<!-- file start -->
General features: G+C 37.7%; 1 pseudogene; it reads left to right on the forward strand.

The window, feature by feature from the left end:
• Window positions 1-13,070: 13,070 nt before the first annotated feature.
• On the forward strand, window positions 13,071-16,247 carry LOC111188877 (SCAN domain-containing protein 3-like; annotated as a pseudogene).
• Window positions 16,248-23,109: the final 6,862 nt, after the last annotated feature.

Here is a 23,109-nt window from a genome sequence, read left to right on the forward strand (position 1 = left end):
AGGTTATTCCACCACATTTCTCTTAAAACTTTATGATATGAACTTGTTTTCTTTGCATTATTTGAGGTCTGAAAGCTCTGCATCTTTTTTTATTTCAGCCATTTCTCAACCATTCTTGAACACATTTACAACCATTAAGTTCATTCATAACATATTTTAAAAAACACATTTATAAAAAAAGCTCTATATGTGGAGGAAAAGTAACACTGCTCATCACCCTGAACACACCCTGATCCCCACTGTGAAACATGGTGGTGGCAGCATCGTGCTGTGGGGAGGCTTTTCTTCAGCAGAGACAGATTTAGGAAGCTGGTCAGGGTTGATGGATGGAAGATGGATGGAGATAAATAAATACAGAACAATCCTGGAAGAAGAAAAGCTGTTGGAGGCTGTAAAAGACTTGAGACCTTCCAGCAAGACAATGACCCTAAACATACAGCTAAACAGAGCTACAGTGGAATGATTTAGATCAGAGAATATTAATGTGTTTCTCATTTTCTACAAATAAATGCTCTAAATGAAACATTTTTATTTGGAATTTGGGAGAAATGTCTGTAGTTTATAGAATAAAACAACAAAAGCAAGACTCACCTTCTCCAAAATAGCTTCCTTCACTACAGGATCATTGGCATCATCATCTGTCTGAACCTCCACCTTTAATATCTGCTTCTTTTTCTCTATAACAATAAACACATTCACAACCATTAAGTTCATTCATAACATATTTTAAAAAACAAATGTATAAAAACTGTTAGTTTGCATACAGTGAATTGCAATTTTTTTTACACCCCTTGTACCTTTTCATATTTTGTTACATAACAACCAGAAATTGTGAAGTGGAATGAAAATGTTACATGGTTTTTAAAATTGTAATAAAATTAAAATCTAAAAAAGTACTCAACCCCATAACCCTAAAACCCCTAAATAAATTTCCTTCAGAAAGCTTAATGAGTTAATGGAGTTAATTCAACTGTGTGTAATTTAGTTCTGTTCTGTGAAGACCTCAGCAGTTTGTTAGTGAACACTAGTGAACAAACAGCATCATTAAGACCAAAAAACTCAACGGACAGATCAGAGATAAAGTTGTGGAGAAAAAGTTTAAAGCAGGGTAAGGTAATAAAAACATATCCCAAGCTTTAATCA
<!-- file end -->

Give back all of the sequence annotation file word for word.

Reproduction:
General features: G+C 37.7%; 1 pseudogene; it reads left to right on the forward strand.

The window, feature by feature from the left end:
• Window positions 1-13,070: 13,070 nt before the first annotated feature.
• On the forward strand, window positions 13,071-16,247 carry LOC111188877 (SCAN domain-containing protein 3-like; annotated as a pseudogene).
• Window positions 16,248-23,109: the final 6,862 nt, after the last annotated feature.

Here is a 23,109-nt window from a genome sequence, read left to right on the forward strand (position 1 = left end):
AGGTTATTCCACCACATTTCTCTTAAAACTTTATGATATGAACTTGTTTTCTTTGCATTATTTGAGGTCTGAAAGCTCTGCATCTTTTTTTATTTCAGCCATTTCTCAACCATTCTTGAACACATTTACAACCATTAAGTTCATTCATAACATATTTTAAAAAACACATTTATAAAAAAAGCTCTATATGTGGAGGAAAAGTAACACTGCTCATCACCCTGAACACACCCTGATCCCCACTGTGAAACATGGTGGTGGCAGCATCGTGCTGTGGGGAGGCTTTTCTTCAGCAGAGACAGATTTAGGAAGCTGGTCAGGGTTGATGGATGGAAGATGGATGGAGATAAATAAATACAGAACAATCCTGGAAGAAGAAAAGCTGTTGGAGGCTGTAAAAGACTTGAGACCTTCCAGCAAGACAATGACCCTAAACATACAGCTAAACAGAGCTACAGTGGAATGATTTAGATCAGAGAATATTAATGTGTTTCTCATTTTCTACAAATAAATGCTCTAAATGAAACATTTTTATTTGGAATTTGGGAGAAATGTCTGTAGTTTATAGAATAAAACAACAAAAGCAAGACTCACCTTCTCCAAAATAGCTTCCTTCACTACAGGATCATTGGCATCATCATCTGTCTGAACCTCCACCTTTAATATCTGCTTCTTTTTCTCTATAACAATAAACACATTCACAACCATTAAGTTCATTCATAACATATTTTAAAAAACAAATGTATAAAAACTGTTAGTTTGCATACAGTGAATTGCAATTTTTTTTACACCCCTTGTACCTTTTCATATTTTGTTACATAACAACCAGAAATTGTGAAGTGGAATGAAAATGTTACATGGTTTTTAAAATTGTAATAAAATTAAAATCTAAAAAAGTACTCAACCCCATAACCCTAAAACCCCTAAATAAATTTCCTTCAGAAAGCTTAATGAGTTAATGGAGTTAATTCAACTGTGTGTAATTTAGTTCTGTTCTGTGAAGACCTCAGCAGTTTGTTAGTGAACACTAGTGAACAAACAGCATCATTAAGACCAAAAAACTCAACGGACAGATCAGAGATAAAGTTGTGGAGAAAAAGTTTAAAGCAGGGTAAGGTAATAAAAACATATCCCAAGCTTTAATCA